If the 49ers reverse course and trade Garoppolo, perhaps they’ll be more willing to eat some of his $25 million payout this year. It’s hard to see them accepting anything less than a second-round pick, although a sixth for Bridgewater doesn’t enhance that theory.
Also, this eliminates Bridgewater as a 49ers backup in a post-Garoppolo world, so what veteran could they get to back up, presumably, Jones? Sam Darnold should be more locked in with the Panthers after the Bridgewater trade. Gardner Minshew from Jacksonville? Denver’s Drew Lock, who was a 2019 rookie with now-49ers QB coach Rich Scangarello?
Otherwise it’ll be Jones and a combination from Nate Sudfeld, Josh Rosen and Josh Johnson. As for Denver, I didn’t mock a quarterback to them, instead opting for linebacker Micah Parsons.
— Trey Lance only attempted 318 passes at North Dakota State, and just 30 in his only game last year. So that limited sample, combined with possibly learning from the sideline as an NFL rookie, makes for a lengthy and scary time away from game action. It’s not as if he wanted NDSU to opt out of the 2020 season.
“A lot of people think it was easy for him. That was just the opposite,” said his father, Carlton Lance. “It was a great ride for us as family to see him play well and win a national championship (in January 2020). We were excited to see him play again this whole (2020) year.”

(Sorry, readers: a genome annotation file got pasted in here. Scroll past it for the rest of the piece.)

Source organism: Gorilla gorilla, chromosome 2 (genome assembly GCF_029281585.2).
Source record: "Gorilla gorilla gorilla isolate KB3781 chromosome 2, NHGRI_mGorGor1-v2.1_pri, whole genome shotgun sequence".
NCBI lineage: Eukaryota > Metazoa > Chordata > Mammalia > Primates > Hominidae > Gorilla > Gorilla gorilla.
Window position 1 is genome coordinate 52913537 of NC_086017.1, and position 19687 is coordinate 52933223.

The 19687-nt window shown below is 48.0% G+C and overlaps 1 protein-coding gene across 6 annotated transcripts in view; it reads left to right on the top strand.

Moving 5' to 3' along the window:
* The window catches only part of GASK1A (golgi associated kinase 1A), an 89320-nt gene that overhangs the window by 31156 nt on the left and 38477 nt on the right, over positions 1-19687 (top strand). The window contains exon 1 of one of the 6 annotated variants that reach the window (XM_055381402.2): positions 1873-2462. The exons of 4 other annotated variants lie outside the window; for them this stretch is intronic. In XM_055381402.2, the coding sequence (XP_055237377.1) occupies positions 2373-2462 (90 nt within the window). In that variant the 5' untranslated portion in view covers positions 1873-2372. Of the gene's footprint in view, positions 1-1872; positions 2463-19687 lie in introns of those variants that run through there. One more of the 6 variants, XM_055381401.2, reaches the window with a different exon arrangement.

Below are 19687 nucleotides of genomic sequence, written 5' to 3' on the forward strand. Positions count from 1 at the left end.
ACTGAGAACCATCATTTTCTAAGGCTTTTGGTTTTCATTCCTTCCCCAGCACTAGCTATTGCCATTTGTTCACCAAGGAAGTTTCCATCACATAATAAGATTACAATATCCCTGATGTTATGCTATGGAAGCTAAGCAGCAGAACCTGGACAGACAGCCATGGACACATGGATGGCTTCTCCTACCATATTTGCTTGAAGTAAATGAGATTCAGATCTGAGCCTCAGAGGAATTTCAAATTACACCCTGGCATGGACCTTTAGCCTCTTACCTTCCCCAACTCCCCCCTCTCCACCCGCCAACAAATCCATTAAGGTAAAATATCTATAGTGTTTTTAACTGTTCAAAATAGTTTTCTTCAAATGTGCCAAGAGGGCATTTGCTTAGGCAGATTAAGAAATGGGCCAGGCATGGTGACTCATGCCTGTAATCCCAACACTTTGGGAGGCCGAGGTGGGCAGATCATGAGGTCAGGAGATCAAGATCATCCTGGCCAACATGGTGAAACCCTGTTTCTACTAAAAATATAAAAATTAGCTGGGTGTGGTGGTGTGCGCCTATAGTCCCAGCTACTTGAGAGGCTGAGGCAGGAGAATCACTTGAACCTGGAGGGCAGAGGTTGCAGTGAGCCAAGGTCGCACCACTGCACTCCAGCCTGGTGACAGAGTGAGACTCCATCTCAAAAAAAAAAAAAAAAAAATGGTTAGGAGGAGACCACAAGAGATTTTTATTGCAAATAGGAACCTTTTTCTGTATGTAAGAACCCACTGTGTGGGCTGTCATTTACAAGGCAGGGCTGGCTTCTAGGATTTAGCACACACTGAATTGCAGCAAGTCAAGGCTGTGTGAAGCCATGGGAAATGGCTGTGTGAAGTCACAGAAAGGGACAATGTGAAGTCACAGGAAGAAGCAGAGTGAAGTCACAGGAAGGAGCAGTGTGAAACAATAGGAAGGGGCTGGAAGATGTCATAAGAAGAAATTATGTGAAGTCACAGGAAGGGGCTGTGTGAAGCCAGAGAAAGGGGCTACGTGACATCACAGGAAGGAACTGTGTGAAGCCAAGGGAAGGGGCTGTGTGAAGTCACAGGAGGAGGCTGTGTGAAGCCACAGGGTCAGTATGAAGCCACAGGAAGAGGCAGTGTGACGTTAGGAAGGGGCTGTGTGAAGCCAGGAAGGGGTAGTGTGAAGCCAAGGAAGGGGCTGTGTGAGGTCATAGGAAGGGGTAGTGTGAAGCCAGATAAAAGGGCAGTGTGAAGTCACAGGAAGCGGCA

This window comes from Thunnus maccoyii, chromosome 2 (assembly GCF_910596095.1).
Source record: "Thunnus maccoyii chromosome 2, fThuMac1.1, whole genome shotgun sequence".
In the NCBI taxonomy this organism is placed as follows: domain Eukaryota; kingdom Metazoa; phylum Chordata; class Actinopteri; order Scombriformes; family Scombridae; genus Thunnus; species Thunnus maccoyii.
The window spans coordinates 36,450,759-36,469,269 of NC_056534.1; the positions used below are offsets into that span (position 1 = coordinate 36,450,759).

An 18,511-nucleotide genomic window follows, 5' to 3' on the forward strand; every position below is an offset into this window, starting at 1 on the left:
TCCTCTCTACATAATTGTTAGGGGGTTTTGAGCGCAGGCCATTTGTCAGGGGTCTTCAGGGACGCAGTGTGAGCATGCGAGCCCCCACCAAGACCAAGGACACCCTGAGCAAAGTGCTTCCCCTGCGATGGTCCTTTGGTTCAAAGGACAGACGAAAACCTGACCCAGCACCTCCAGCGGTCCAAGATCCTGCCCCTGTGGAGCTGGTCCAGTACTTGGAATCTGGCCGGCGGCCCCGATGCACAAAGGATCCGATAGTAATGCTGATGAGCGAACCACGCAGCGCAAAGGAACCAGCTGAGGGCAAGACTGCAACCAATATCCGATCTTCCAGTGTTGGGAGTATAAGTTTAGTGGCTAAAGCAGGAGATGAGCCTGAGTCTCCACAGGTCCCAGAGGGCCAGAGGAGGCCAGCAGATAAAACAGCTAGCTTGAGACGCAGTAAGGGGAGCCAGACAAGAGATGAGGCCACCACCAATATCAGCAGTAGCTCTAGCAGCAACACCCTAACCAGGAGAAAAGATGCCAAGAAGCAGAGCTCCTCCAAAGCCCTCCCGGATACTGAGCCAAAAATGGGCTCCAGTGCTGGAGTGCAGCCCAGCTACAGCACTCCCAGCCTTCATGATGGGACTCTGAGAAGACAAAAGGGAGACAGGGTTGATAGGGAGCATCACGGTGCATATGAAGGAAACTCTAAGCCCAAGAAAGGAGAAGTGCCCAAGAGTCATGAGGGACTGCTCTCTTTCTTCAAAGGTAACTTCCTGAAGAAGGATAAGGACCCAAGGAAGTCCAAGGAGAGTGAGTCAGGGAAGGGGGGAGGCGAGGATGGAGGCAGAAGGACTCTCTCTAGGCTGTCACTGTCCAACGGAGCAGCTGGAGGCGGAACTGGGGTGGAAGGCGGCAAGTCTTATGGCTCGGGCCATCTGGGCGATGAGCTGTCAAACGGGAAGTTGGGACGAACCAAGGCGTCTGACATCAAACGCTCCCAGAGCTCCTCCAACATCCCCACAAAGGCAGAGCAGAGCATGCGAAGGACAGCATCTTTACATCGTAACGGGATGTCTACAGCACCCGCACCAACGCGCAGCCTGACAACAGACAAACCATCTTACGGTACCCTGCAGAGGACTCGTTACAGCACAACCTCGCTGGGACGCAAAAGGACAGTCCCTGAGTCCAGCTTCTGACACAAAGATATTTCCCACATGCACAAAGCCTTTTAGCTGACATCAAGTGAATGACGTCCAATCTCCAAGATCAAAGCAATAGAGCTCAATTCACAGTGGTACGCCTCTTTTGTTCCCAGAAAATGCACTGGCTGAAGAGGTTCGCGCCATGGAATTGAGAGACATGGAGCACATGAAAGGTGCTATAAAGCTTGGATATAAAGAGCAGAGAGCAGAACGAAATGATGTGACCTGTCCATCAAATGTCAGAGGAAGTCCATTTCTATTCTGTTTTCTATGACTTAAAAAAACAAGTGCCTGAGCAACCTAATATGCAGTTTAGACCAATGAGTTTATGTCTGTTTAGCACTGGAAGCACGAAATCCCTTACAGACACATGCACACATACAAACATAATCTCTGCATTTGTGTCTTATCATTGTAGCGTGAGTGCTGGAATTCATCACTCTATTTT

When Lance told his dad that the speed of the game had slowed down for him as he mentally prepared in camp last summer, everyone got super excited, until the COVID-19 opt-out intervened.
“It got cut short, but he’ll have another opportunity here,” Carlton Lance, a 1994 49ers training camp defensive back, said of the NFL.
— Jacksonville Jaguars coach Urban Meyer left out Jones when he told the NFL Network that they’d narrowed their choices for the No. 1 pick to Trevor Lawrence, Zach Wilson and Fields. Sure. And the 49ers should keep that receipt for when they, and presumably Jones, face Jacksonville and undoubtedly Lawrence later this season.
— Steve Mariucci knows a thing or two about quarterbacks, including those from BYU. On Zach Wilson, the New York Jets’ projected No. 2 pick, Mariucci said: “He’s got everything. Whole package. If you like Aaron Rodgers and Mahomes and the way they create and do things crazy and differently, you like Zach Wilson, but he can play in the pocket, too.”
— Guard Tom Compton returned on a one-year deal Wednesday, adding depth behind Daniel Brunskill, Colton McKivitz and whatever rookie arrives via a probable Day 3 pick.